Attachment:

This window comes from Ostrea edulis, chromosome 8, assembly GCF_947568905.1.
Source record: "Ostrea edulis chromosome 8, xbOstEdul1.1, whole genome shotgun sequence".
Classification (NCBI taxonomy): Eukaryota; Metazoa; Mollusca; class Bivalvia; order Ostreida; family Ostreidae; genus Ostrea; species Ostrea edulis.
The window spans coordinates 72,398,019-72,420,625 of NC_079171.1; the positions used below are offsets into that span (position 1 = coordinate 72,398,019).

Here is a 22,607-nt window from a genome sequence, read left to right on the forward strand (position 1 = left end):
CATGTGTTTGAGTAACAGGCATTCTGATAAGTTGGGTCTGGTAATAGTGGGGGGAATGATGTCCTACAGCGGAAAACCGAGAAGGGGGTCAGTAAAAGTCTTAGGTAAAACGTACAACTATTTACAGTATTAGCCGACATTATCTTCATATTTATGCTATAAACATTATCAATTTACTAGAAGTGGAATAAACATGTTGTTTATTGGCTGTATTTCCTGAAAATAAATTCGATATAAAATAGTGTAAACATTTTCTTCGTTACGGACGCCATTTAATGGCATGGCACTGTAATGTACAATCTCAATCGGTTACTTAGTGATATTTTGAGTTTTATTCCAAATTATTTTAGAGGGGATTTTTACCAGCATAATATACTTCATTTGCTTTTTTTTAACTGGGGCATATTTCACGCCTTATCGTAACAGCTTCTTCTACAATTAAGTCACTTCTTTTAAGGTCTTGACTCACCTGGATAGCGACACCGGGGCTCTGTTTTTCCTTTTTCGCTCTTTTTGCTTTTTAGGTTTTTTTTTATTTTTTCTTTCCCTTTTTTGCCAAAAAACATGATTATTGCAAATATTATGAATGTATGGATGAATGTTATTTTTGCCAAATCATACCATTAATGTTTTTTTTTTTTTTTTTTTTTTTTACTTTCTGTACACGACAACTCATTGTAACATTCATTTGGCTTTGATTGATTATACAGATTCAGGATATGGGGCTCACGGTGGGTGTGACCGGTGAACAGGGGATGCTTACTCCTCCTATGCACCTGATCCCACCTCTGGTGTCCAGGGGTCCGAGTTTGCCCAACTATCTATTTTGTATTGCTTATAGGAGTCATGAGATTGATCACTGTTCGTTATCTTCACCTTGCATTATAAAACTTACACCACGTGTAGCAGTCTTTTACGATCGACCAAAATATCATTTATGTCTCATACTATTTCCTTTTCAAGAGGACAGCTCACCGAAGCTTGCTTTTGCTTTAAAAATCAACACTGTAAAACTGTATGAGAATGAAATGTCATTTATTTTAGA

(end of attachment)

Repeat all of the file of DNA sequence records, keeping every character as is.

This window comes from Ostrea edulis, chromosome 8, assembly GCF_947568905.1.
Source record: "Ostrea edulis chromosome 8, xbOstEdul1.1, whole genome shotgun sequence".
Classification (NCBI taxonomy): Eukaryota; Metazoa; Mollusca; class Bivalvia; order Ostreida; family Ostreidae; genus Ostrea; species Ostrea edulis.
The window spans coordinates 72,398,019-72,420,625 of NC_079171.1; the positions used below are offsets into that span (position 1 = coordinate 72,398,019).

Here is a 22,607-nt window from a genome sequence, read left to right on the forward strand (position 1 = left end):
CATGTGTTTGAGTAACAGGCATTCTGATAAGTTGGGTCTGGTAATAGTGGGGGGAATGATGTCCTACAGCGGAAAACCGAGAAGGGGGTCAGTAAAAGTCTTAGGTAAAACGTACAACTATTTACAGTATTAGCCGACATTATCTTCATATTTATGCTATAAACATTATCAATTTACTAGAAGTGGAATAAACATGTTGTTTATTGGCTGTATTTCCTGAAAATAAATTCGATATAAAATAGTGTAAACATTTTCTTCGTTACGGACGCCATTTAATGGCATGGCACTGTAATGTACAATCTCAATCGGTTACTTAGTGATATTTTGAGTTTTATTCCAAATTATTTTAGAGGGGATTTTTACCAGCATAATATACTTCATTTGCTTTTTTTTAACTGGGGCATATTTCACGCCTTATCGTAACAGCTTCTTCTACAATTAAGTCACTTCTTTTAAGGTCTTGACTCACCTGGATAGCGACACCGGGGCTCTGTTTTTCCTTTTTCGCTCTTTTTGCTTTTTAGGTTTTTTTTTATTTTTTCTTTCCCTTTTTTGCCAAAAAACATGATTATTGCAAATATTATGAATGTATGGATGAATGTTATTTTTGCCAAATCATACCATTAATGTTTTTTTTTTTTTTTTTTTTTTTTACTTTCTGTACACGACAACTCATTGTAACATTCATTTGGCTTTGATTGATTATACAGATTCAGGATATGGGGCTCACGGTGGGTGTGACCGGTGAACAGGGGATGCTTACTCCTCCTATGCACCTGATCCCACCTCTGGTGTCCAGGGGTCCGAGTTTGCCCAACTATCTATTTTGTATTGCTTATAGGAGTCATGAGATTGATCACTGTTCGTTATCTTCACCTTGCATTATAAAACTTACACCACGTGTAGCAGTCTTTTACGATCGACCAAAATATCATTTATGTCTCATACTATTTCCTTTTCAAGAGGACAGCTCACCGAAGCTTGCTTTTGCTTTAAAAATCAACACTGTAAAACTGTATGAGAATGAAATGTCATTTATTTTAGA